It really wasn’t safe, especially with a pack on. I had to rely on a few rock climbing moves to get down, and I’m shocked that I wasn’t injured. That put me behind schedule on both time and energy. I finally descended away from the Montserrat area, and the heat was setting in. The winding dirt roads were quite exposed to the sun, and by the time I reached Sant Vicenc de Castellet, I was really feeling the heat. Had to stop there for a while before continuing to El Pont de Vilomara, and that was the section that was the breaking point for my day. With the temperature at 37°C (99°F), I just couldn’t keep my body cool anymore. My water would heat up quickly, and I had to drink hot water for periods of time. I had to keep stopping to recover a little before struggling onwards. The last 8km piece to Navarcles was sketchy as best, as I was trying not to get heat exhaustion and muster any energy that I could. Once I arrived in Navarcles at my Airbnb, I checked the weather forecast, which confirmed that the next day would be just as hot. Since the route for the next two days did not go through any towns, there were great concerns that I would not be able to find enough water to help beat the heat. I made the decision to change my route for those two days, going through an area with towns at periodic intervals so that I could be guaranteed a water supply. While it would add about 4-5 extra kilometers to the two-day period, I think it was necessary for safety. I didn’t feel safe on this day, and that was worrying me.

After staying with a lovely family in Navarcles, I was ready to set off on my adjusted route plan. Facing temperatures around 35°C (95°F), I was not really looking forward to the day, to be honest. I knew that the revised plan would be dull, even with towns along the way. It also meant more road walking, however that seemed to help me keep a good pace once I got started. The night before, I put my water bottle in the freezer so that I would have a melting block of ice for a while. That helped get me through the town of Artes and to Avinyo. While I felt good energy wise in Avinyo, the heat was starting to pry at me. I took an extended break there for lunch before loading up with ice water, courtesy of the local bar. That kept cool for the remaining 12km stretch into Sant Feliu Sasserra. Could not find accommodation in Sant Feliu Sasserra, so hung out until later and then wandered on to find camping. The day was difficult, but managed to get through. The towns along this re-route for the first day were average towns with few sights, but that was probably a good thing in a way, because I didn’t need to linger in the sun and could focus on moving ahead.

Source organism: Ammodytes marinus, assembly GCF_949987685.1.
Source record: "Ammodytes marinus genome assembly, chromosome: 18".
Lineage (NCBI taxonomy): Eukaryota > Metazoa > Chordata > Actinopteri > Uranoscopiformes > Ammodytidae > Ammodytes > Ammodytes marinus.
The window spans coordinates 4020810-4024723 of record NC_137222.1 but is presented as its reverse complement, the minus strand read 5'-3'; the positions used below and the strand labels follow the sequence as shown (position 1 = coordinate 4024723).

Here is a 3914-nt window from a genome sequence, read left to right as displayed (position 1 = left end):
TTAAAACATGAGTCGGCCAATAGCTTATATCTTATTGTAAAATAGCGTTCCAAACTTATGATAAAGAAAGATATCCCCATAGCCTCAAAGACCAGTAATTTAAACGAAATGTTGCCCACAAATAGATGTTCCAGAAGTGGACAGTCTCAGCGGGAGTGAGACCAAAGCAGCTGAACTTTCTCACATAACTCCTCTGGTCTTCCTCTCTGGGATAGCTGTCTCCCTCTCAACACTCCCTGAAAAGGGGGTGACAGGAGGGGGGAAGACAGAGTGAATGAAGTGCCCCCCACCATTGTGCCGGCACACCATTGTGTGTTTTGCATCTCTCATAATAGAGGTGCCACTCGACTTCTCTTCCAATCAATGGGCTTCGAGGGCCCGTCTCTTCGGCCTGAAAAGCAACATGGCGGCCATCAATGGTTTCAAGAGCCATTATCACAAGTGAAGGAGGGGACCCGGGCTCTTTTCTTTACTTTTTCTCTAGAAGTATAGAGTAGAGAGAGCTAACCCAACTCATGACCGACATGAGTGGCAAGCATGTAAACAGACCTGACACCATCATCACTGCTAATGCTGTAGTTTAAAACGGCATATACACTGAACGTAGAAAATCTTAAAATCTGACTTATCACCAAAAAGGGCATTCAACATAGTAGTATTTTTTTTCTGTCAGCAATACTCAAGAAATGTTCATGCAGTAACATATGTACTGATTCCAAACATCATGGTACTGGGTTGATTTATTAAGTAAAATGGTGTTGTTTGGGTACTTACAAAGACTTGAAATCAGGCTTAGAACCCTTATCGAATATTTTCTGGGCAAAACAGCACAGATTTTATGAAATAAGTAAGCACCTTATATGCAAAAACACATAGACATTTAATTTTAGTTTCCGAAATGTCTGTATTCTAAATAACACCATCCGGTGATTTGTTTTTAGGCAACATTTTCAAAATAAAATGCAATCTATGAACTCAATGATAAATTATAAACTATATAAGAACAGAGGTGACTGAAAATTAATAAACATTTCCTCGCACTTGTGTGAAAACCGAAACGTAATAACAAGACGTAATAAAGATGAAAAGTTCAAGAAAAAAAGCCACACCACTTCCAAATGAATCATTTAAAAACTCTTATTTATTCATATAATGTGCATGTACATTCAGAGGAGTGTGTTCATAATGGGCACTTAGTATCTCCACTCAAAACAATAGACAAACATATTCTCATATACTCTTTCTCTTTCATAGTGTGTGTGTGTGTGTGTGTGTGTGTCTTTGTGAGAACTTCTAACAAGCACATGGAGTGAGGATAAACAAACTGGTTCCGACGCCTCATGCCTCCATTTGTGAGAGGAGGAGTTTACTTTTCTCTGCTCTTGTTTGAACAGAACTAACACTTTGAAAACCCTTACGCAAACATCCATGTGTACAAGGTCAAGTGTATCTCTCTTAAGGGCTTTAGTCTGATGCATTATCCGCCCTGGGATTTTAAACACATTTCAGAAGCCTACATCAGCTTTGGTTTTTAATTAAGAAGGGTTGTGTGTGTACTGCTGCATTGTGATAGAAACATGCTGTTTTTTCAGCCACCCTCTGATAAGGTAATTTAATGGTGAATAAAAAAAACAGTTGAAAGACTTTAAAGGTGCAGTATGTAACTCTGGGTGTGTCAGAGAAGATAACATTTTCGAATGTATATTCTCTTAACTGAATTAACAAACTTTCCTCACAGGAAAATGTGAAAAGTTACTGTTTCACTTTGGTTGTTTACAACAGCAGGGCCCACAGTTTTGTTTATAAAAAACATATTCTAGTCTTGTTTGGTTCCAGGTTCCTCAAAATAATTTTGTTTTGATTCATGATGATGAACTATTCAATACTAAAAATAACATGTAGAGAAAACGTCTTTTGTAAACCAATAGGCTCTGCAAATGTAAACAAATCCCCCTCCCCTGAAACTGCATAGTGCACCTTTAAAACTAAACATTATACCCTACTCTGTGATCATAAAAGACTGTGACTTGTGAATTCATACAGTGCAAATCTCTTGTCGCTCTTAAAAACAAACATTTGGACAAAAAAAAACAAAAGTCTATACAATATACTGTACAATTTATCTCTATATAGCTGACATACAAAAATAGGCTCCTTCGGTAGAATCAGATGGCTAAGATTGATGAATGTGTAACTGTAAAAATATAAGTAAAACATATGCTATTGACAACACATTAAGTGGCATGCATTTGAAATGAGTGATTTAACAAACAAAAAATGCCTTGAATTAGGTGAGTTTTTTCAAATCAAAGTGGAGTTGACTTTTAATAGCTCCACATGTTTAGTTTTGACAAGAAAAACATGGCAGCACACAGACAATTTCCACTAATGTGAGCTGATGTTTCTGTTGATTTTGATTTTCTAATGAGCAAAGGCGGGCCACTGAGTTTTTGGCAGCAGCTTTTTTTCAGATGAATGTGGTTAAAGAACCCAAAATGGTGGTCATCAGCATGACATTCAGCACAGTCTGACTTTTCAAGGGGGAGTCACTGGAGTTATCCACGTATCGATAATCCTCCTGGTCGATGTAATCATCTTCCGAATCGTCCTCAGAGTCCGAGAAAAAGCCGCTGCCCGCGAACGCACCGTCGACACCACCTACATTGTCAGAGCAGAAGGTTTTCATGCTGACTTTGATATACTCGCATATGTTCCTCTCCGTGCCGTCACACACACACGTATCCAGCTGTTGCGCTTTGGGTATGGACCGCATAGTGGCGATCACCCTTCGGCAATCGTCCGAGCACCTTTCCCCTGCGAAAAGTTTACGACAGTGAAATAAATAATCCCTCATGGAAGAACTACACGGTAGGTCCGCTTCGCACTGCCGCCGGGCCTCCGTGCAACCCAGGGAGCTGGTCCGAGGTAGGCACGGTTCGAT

The second day of the re-route had a lot of road walking, but it was manageable due to a slight dip in temperature. After camping near the road, I completed the 8km into Prats de Llucanes. It was overcast in the morning, but the humidity was very high. The clouds burned off just as I was arriving in Prats de Llucanes. While not yet tired, I found a great bakery and decided to stop for a proper breakfast before venturing into the heat. Prats de Llucanes was quite lively, with people gathering in the main square for breakfast. I then took a series of dirt roads out of town, seeing some nice sunflower farms on the way to the hills. 

There was another long stretch of paved road that took me into the pine forest hills at the base of the Pyrenees. A last push through trails and dirt roads into Borreda rounded out the day. Borreda is a beautiful stone town, and I stayed at a bed and breakfast that was a restored, period stone house. A fantastic experience.

In health news, I was having some trouble with soreness and stiffness in my knees and ankles upon returning, but that has subsided in the last few days. I have also been having issues with loose toenails, which is causing some discomfort. Until they are ready to fall off completely, I may need to tape them down. Yay!

Walking days: 66
Total distance walked: 1894km (1177mi)

Published by

Heath @ Groundwerk

Chief Walking Officer at groundwerk.org, a blog for those wishing to follow my walk across Europe and help me raise money for charity.